Civil Disobedience or Crazy?

Good morning, y’all. I called my attorney, Adam Dimwit, this morning between courses of my “Grand Slam” breakfast from Denny’s. Sometimes, Mulva will just up and do something sweet like go get me take out and bring it back here to TackyToo. Since I am at high risk because of the Corona, meals from the outside make me feel not quite so isolated. She is truly a good woman.

Dimwit relates that things are going slowly in my latest legal entanglement, but he is confident. He had the poor taste to bring up my bill and I attempted to shame him by recounting the depths of my despair. We both missed our desired objectives.

Speaking of missed objectives, I see that Mike Huckabee’s progeny is in the news. Watching her grandstand over the situation in Afghanistan reminds me of the time when her daddy tried to make religious fodder out of the misguided Kentucky clerk’s dilemma. The situation had enough of a carnival atmosphere without dragging the “seldom right but never in doubt” Huckabee’s interpretation of the Constitution into the fray, in my opinion.

In a televised rally, staged to coincide with the clerk’s release from jail, Huckabee delivered an altar call to the faithful gathered about. The call to the faithful was to ignore the laws of the United States and basically do whatever they interpreted the Bible to say, kind of a Christian Sharia law. Huckabee casually ignored history to relate how the Founding Fathers wanted to ensure that people of faith would not have to be oppressed by a government that wanted to enforce contrary views on the populace. Daddy Huckabee was calling on the faithful to live their conscience, not their citizenship.

Finally, a religion I can get behind. Let’s start with taxes, I don’t want to pay them. I don’t see the need for licensing or registering births, marriages or deaths. All of that information could be used by an oppressive government to seek out followers for prosecution. While we’re at it, let’s do away with everything in Washington, D.C. Why should federal standards be applied to anything? If I don’t want my children to think they’re smarter than me, we can just stop educating them. If I don’t want to vaccinate my kids from polio, why should I? There’s a good chance they won’t get it.

If I’m ok with a coal burning power plant providing good jobs for the people in my area, why should North Carolina care if the smoke blows their way? What’s more, why I should I have to give up any of the Chattahoochee’s water to Alabama and Florida? Let them get their own water. If I want a peace treaty with Iran then Governor Kemp can make it for me. There’s no reason to consider what the other forty nine states think, I believe in government close to home.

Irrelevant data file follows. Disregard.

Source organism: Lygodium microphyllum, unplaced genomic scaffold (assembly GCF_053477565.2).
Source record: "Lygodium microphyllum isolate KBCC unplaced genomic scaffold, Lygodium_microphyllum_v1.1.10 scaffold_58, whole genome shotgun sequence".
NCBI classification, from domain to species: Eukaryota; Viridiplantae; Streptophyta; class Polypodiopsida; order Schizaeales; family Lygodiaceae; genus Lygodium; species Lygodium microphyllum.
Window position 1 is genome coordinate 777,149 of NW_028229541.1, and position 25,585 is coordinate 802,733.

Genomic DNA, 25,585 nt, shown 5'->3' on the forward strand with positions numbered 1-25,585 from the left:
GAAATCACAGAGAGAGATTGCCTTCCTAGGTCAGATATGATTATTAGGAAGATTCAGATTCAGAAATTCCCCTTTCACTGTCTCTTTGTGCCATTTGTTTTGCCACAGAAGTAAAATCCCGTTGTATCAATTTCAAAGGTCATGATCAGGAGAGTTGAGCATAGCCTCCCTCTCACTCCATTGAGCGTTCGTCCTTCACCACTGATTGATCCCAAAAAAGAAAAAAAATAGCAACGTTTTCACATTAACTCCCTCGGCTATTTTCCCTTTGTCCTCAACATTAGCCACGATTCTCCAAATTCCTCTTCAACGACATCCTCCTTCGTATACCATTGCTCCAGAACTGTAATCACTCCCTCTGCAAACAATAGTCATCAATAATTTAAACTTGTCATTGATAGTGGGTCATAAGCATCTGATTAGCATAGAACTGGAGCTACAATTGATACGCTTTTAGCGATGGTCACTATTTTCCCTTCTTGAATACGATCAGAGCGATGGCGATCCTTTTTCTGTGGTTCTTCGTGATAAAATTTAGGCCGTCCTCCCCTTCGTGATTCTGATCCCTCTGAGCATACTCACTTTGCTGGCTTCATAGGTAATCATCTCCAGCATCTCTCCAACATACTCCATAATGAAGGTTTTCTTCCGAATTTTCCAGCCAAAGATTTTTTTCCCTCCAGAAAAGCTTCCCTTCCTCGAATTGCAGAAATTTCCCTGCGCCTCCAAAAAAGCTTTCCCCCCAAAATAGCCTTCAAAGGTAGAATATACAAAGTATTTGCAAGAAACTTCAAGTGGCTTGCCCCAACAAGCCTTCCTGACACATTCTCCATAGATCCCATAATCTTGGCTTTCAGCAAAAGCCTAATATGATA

Just like that idjit clerk in Kentucky, if I don’t believe in a law, I’m not going to do it. I just don’t want to go to jail for my civil disobedience. I just want to wrap myself up in my religious cloak of invisibility and move through society unnoticed. Like the churches do at tax time.

All kidding aside, I think the Huckabees have a problem comprehending a document with more than ten rules to live by. The U.S. Constitution currently has twenty seven amendments, or rules, all voted and ratified by each state. Has anyone ever taken their religion to all fifty states and asked for a straight up and down vote to see what the majority of the residents feel? I don’t think so.

To simplify things, I’d like to direct the Huckabee family to the words of their main guy, Jesus. Jesus laid down the relationship between citizens and their government in Matthew 22:15-22. The phrase “render unto Caesar what is Caesar’s and unto God what is God’s” pretty much covers the subject for me.

Apparently, 2000 years ago Jesus recognized there would be conflicts between what the converted wanted to do and what their responsibility as citizens required. For you true believers out there, if your conscience won’t allow you to keep the law, do what I do, go to jail.

Take us home Johnny:

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